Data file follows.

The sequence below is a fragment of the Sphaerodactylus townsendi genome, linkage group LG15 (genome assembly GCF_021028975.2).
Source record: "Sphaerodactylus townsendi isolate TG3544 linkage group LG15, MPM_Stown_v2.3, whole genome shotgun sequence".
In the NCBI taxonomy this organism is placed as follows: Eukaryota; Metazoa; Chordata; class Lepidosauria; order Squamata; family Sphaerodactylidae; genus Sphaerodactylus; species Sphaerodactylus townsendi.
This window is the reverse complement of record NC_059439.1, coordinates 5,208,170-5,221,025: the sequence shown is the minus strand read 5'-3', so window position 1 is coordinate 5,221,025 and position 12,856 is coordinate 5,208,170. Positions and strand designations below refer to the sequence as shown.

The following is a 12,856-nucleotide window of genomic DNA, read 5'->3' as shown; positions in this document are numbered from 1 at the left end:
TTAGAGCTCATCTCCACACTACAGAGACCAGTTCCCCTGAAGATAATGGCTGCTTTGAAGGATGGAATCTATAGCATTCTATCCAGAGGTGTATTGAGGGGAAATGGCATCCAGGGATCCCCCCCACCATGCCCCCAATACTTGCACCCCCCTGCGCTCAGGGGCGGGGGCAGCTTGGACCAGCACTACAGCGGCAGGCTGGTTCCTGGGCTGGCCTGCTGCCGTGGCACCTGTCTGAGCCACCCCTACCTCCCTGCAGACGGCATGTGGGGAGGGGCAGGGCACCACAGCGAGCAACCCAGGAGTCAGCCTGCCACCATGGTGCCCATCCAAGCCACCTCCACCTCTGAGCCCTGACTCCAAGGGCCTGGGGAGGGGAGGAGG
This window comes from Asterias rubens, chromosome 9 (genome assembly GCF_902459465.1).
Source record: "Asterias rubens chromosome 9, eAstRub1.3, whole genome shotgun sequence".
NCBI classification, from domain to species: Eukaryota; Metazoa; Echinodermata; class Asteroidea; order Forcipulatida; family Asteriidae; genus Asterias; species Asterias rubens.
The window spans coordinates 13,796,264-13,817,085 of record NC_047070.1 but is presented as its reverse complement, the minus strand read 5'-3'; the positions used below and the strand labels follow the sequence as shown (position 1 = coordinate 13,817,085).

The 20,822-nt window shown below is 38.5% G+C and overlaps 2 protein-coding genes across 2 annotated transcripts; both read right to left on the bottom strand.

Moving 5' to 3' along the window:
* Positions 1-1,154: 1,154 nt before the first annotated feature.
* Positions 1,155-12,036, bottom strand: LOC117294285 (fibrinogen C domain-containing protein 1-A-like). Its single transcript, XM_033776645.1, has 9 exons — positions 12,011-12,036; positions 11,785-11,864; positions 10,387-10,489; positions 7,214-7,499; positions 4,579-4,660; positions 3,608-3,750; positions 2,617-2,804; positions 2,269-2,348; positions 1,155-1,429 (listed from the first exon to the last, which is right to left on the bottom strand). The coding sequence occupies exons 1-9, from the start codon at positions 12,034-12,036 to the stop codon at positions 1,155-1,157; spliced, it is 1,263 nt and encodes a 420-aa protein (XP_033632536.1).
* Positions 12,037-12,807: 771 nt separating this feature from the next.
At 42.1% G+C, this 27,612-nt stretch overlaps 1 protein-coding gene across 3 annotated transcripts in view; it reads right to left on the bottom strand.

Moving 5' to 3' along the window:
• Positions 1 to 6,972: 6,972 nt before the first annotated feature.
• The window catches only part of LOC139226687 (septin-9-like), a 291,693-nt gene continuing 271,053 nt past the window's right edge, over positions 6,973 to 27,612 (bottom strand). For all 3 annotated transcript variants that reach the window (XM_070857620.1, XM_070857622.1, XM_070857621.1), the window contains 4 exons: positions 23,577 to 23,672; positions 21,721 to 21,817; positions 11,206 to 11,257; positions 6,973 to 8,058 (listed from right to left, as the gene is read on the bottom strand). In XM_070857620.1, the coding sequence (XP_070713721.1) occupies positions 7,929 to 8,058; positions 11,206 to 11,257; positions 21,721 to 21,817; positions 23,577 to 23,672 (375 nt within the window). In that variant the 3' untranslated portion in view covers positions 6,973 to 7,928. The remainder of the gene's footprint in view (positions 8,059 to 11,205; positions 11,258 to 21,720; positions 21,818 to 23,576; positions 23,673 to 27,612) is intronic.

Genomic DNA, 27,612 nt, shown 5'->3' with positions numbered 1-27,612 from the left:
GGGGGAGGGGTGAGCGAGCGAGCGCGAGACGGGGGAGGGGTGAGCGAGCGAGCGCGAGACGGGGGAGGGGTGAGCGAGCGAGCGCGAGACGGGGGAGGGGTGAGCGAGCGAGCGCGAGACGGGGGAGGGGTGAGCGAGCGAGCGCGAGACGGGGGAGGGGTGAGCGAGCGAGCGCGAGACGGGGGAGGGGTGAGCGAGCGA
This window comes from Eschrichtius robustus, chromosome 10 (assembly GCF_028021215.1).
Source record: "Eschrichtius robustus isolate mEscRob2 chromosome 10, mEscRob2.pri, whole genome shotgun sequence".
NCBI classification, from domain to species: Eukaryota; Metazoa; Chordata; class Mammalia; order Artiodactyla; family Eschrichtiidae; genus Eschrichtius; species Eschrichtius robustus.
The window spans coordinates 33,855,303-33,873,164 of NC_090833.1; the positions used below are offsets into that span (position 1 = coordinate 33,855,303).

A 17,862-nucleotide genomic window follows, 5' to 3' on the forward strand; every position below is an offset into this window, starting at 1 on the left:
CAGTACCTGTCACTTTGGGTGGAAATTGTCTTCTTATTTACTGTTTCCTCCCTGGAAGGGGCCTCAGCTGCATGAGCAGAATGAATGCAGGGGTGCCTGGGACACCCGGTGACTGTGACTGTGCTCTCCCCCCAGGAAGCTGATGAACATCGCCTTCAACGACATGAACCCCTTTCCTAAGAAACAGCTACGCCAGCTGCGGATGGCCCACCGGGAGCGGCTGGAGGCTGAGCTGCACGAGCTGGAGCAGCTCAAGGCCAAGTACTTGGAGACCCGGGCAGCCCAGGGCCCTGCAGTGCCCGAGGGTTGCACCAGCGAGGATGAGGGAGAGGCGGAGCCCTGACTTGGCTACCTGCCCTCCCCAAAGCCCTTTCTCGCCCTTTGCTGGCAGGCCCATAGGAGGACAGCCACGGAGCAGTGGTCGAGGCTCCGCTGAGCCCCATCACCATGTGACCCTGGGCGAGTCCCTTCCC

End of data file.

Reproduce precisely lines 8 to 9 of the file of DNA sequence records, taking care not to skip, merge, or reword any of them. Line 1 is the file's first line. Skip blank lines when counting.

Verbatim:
Source record: "Asterias rubens chromosome 9, eAstRub1.3, whole genome shotgun sequence".
NCBI classification, from domain to species: Eukaryota; Metazoa; Echinodermata; class Asteroidea; order Forcipulatida; family Asteriidae; genus Asterias; species Asterias rubens.